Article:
“Steve took me aside after the week and said ‘you’ve trained with the players this week, you’ve been involved in it all and I really want you to get involved in the last game against Galway. I’m going to put you on the bench and give you 20 minutes at the end.’
“It would have been fantastic to pull a proper Stags' shirt on but unfortunately I stretched, having not warned up properly, and pulled my calf. I couldn’t play football for another four to five weeks and missed out on the big moment.”
Well-known and liked by staff at One Call Stadium, John visits the club in the week to gather the latest news from the Stags.
Characteristically dressed for news conferences in his colourful choice of socks and snazzy shirts, typically John will interview the manager and a player, before deciding on the appropriate story for his back page of Wednesday’s edition of the Chad, Mansfield’s weekly newspaper.
“I think I’ve done a decent job chronicling what’s happened to the club over these 30 years,” he says.
“It’s always with a slight Mansfield bias as you grow to love the club you’re covering and you try to do your best by them and the supporters who buy your papers and read your websites.
“You can’t please everyone all of the time but ultimately I do it as I see the best way of doing it. Generally speaking, most people seem to like it.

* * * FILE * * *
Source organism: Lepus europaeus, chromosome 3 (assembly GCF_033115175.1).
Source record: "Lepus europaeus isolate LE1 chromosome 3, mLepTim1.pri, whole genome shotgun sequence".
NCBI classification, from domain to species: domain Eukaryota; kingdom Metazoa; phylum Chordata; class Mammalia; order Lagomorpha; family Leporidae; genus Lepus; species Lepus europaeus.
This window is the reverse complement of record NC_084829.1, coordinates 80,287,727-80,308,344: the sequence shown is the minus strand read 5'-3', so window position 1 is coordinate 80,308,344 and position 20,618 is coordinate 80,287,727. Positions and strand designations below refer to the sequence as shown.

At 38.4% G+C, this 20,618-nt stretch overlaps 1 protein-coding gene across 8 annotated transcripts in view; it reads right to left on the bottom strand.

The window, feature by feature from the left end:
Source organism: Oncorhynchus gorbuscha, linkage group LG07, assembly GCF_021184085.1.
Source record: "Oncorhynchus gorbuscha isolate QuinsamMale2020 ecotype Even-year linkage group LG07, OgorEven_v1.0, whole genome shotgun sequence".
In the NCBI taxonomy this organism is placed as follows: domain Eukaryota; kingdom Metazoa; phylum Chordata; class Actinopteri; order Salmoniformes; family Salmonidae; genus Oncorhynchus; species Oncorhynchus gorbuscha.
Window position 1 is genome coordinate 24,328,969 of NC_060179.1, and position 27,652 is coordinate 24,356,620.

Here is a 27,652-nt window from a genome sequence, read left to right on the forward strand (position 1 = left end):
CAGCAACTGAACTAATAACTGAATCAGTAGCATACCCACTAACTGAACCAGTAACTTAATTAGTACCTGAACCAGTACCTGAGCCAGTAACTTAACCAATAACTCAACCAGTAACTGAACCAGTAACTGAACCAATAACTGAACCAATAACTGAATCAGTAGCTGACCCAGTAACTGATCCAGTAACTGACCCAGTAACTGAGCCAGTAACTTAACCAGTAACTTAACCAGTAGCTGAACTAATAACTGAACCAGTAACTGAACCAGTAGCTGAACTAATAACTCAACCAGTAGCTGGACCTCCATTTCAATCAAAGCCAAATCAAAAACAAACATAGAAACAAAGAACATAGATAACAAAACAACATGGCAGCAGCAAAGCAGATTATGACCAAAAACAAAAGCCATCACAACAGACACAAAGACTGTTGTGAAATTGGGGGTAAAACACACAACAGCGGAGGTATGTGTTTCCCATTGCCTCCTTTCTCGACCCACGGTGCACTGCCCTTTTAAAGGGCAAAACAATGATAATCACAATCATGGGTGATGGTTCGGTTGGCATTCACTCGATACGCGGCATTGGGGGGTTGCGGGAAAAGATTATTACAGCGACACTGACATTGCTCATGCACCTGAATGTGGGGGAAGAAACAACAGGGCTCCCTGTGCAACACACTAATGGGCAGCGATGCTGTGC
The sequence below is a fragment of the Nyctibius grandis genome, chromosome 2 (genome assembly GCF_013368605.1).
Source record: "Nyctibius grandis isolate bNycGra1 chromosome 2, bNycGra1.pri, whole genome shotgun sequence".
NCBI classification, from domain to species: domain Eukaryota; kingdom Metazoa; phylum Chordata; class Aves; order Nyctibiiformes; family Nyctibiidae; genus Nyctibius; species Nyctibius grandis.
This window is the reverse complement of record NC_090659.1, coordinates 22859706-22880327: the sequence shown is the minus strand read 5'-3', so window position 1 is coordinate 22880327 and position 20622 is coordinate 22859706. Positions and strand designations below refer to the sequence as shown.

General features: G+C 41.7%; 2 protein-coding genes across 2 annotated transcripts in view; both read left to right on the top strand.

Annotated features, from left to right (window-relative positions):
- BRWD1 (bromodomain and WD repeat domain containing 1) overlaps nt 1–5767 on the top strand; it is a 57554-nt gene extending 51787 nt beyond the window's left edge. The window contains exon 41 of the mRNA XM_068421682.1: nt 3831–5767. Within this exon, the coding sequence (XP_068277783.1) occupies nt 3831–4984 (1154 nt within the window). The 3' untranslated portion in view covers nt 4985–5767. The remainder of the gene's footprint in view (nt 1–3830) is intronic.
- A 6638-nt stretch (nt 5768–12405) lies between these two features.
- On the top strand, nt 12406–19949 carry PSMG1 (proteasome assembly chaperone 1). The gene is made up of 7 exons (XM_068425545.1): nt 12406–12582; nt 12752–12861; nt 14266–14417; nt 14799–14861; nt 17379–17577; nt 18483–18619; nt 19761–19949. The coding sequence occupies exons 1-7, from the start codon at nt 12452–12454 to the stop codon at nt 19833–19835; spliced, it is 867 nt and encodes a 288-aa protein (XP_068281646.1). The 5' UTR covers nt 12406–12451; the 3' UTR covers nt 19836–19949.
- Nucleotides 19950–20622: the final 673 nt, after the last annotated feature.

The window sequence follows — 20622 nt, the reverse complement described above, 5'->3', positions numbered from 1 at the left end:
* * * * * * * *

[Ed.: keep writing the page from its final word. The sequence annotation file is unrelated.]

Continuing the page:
“All in all, it’s been a fantastic 30 years, a rollercoaster as it is at any football club. You’re on that rollercoaster with the whole thing, whereas a lot of people just keep in touch with what’s happening and come to the games on a Saturday.
“It’s been a great way to spend a working life. I can’t think of anything I’d have rather done.
“I know people who have gone on to cover the big clubs and they get impressive hot food pre-match in luxury press boxes with monitor screen to go back and check the goals, which we don’t get the benefit of at our level. But I think our level is a much more honest level, a great level to travel around the country to see towns and cities you’d never see otherwise and meet some great people who I’d never have met had I not covered the Stags.
“It’s been a travel log as much as a football job. You get as much out of life as you possibly can and this job gives you that opportunity if you want to.”